When sh*t happens (and it always does), it’s a good idea to look back and figure out what went wrong. What decisions could you have made differently? How does your team prevent the same nasty issues from happening again? Sometimes, after the analysis you’ll say “I did the best I could with the information I had … I see things differently now … but I can’t feel too badly … hindsight is 20/20.” And then you feel better because even though you are responsible for fixing the issues, you weren’t “at fault.”
However, that old adage – and the dilution of accountability – applies only if you could NOT have reasonably known better when things went wrong. When it comes to information security, if something bad happens to your organization (e.g. a data breach or your website gets hacked), the odds are that you don’t get to say “hindsight is 20/20”. Instead, you probably need to take it on the chin. Why? If yours is like most organizations, you won’t take security seriously enough until after something yucky happens. If your systems get exploited by basic intrusion, manipulation, social engineering, or even negligence – you failed. You failed to appreciate the importance of good security practices and education for your team. It requires investment. It’s necessary. It’s preventative.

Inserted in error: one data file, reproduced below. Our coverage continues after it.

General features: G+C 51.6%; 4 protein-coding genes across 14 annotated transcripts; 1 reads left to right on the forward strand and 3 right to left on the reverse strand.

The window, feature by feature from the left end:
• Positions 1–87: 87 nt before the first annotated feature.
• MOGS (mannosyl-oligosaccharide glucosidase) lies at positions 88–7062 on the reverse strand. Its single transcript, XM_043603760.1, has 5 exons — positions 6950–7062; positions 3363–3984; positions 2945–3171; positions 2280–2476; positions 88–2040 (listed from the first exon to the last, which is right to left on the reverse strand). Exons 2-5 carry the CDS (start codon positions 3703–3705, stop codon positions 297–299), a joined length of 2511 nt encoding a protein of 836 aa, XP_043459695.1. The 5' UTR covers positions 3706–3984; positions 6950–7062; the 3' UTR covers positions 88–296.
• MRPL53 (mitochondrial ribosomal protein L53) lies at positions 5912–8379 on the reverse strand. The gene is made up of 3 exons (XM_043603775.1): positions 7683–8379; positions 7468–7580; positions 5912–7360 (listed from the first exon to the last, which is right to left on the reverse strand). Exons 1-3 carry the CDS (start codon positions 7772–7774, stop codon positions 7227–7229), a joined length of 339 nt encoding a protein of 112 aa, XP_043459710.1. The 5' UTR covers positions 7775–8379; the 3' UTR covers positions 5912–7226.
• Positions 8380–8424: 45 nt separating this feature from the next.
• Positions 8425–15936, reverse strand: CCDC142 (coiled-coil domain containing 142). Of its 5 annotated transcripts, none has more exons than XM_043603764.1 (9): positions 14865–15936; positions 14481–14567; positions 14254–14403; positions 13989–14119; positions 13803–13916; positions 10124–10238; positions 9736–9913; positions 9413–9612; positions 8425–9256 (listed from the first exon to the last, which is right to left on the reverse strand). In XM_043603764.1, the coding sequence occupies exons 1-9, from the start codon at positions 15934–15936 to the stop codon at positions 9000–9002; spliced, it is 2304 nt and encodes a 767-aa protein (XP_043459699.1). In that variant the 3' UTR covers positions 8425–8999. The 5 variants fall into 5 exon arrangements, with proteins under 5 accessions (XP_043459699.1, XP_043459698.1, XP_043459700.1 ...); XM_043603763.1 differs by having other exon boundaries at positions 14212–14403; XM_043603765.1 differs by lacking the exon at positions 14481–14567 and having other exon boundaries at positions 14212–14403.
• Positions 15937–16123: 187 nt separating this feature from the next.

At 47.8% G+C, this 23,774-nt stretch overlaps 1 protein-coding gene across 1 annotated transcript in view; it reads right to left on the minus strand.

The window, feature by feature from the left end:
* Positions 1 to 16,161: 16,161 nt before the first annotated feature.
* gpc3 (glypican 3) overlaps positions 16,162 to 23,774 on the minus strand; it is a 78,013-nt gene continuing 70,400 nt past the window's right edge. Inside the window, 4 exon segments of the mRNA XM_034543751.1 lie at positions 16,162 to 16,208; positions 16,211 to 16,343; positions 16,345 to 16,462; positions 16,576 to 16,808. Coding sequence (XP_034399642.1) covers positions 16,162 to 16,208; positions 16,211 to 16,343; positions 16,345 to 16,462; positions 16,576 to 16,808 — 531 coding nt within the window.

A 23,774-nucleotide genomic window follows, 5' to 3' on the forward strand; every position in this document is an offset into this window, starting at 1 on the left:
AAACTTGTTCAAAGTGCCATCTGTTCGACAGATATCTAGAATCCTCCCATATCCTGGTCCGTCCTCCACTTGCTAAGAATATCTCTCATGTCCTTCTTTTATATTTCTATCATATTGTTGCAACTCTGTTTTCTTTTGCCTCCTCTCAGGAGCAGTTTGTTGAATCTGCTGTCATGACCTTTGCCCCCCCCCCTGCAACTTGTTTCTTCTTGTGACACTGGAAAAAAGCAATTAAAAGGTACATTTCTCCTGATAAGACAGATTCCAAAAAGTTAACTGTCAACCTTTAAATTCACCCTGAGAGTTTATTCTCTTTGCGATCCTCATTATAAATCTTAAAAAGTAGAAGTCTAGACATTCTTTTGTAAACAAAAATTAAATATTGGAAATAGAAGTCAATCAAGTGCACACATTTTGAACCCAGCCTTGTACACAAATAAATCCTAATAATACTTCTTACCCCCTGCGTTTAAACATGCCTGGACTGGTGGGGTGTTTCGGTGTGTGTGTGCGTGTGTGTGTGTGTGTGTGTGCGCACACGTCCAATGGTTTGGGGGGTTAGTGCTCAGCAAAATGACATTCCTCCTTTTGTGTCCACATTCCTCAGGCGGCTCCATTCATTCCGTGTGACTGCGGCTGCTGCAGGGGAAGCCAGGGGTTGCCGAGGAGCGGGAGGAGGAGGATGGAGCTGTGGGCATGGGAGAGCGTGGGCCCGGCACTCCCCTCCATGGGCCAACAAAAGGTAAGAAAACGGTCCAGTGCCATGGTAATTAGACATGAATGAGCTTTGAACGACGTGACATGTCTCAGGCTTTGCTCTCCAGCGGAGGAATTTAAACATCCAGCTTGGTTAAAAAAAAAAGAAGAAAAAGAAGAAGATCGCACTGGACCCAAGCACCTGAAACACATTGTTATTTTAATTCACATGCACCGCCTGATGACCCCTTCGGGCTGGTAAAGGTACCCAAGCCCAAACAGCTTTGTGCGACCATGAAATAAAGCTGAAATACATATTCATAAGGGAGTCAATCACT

The best advice we can give people is to perform due dilligence, assess your company’s risk tolerance, make the investments, and cover your ass! I’m not saying that investing in security will immunize you from threats. I’m saying you should concentrate on foresight, not hindsight.